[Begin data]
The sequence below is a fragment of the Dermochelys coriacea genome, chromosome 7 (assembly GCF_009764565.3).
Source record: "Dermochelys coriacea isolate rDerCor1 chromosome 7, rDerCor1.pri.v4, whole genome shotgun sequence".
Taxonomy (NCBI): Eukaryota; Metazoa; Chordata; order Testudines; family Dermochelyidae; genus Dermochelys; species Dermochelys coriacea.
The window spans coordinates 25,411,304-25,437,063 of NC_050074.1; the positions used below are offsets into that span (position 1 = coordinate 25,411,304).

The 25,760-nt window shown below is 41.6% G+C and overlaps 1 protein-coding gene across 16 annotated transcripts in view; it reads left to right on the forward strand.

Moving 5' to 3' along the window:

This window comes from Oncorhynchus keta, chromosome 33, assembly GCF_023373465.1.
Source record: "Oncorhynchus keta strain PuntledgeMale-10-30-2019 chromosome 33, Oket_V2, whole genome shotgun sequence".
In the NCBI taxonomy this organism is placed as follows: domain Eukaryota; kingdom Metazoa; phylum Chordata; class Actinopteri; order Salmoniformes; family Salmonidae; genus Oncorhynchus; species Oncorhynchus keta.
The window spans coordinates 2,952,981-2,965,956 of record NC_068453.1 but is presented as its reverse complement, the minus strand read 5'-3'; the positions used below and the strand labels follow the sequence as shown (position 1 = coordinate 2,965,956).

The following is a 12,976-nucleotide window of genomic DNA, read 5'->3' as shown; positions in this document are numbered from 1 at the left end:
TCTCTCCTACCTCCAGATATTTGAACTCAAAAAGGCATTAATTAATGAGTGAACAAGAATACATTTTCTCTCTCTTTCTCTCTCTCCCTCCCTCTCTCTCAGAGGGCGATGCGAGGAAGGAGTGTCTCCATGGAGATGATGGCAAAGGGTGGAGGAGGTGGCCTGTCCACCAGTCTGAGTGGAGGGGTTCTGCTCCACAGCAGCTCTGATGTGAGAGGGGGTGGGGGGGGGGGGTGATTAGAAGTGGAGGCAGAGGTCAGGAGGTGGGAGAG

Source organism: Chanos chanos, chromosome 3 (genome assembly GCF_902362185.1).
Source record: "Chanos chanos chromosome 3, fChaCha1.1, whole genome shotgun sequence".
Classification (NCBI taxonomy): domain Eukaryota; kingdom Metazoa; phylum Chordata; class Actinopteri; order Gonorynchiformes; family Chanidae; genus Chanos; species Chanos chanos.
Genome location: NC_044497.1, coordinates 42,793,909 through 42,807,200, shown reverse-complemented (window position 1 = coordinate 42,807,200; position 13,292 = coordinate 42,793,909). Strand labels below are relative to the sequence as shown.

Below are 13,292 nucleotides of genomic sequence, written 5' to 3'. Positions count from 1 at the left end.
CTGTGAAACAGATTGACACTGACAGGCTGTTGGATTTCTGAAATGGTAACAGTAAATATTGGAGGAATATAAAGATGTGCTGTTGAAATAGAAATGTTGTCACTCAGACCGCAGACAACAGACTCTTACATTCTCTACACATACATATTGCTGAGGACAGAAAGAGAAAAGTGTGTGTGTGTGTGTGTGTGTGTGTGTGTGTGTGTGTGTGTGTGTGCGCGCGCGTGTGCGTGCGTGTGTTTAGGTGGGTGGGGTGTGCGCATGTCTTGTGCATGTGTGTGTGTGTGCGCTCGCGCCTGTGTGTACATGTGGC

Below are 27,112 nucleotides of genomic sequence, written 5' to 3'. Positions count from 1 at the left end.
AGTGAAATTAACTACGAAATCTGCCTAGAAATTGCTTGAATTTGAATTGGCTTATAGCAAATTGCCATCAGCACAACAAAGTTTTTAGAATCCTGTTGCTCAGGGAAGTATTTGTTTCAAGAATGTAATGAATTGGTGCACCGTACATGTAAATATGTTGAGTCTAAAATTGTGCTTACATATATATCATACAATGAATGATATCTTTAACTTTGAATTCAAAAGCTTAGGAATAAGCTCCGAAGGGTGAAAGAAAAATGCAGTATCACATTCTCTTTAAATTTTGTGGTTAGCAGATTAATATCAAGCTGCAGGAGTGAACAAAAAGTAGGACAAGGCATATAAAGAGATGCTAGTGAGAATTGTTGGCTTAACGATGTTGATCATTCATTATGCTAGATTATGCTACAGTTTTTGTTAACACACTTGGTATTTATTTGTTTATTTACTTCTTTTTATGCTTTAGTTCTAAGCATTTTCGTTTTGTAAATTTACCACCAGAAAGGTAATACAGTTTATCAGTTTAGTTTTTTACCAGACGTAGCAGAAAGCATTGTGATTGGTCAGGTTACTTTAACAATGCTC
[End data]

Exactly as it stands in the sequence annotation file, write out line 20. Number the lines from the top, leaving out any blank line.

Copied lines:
AGTGAAATTAACTACGAAATCTGCCTAGAAATTGCTTGAATTTGAATTGGCTTATAGCAAATTGCCATCAGCACAACAAAGTTTTTAGAATCCTGTTGCTCAGGGAAGTATTTGTTTCAAGAATGTAATGAATTGGTGCACCGTACATGTAAATATGTTGAGTCTAAAATTGTGCTTACATATATATCATACAATGAATGATATCTTTAACTTTGAATTCAAAAGCTTAGGAATAAGCTCCGAAGGGTGAAAGAAAAATGCAGTATCACATTCTCTTTAAATTTTGTGGTTAGCAGATTAATATCAAGCTGCAGGAGTGAACAAAAAGTAGGACAAGGCATATAAAGAGATGCTAGTGAGAATTGTTGGCTTAACGATGTTGATCATTCATTATGCTAGATTATGCTACAGTTTTTGTTAACACACTTGGTATTTATTTGTTTATTTACTTCTTTTTATGCTTTAGTTCTAAGCATTTTCGTTTTGTAAATTTACCACCAGAAAGGTAATACAGTTTATCAGTTTAGTTTTTTACCAGACGTAGCAGAAAGCATTGTGATTGGTCAGGTTACTTTAACAATGCTC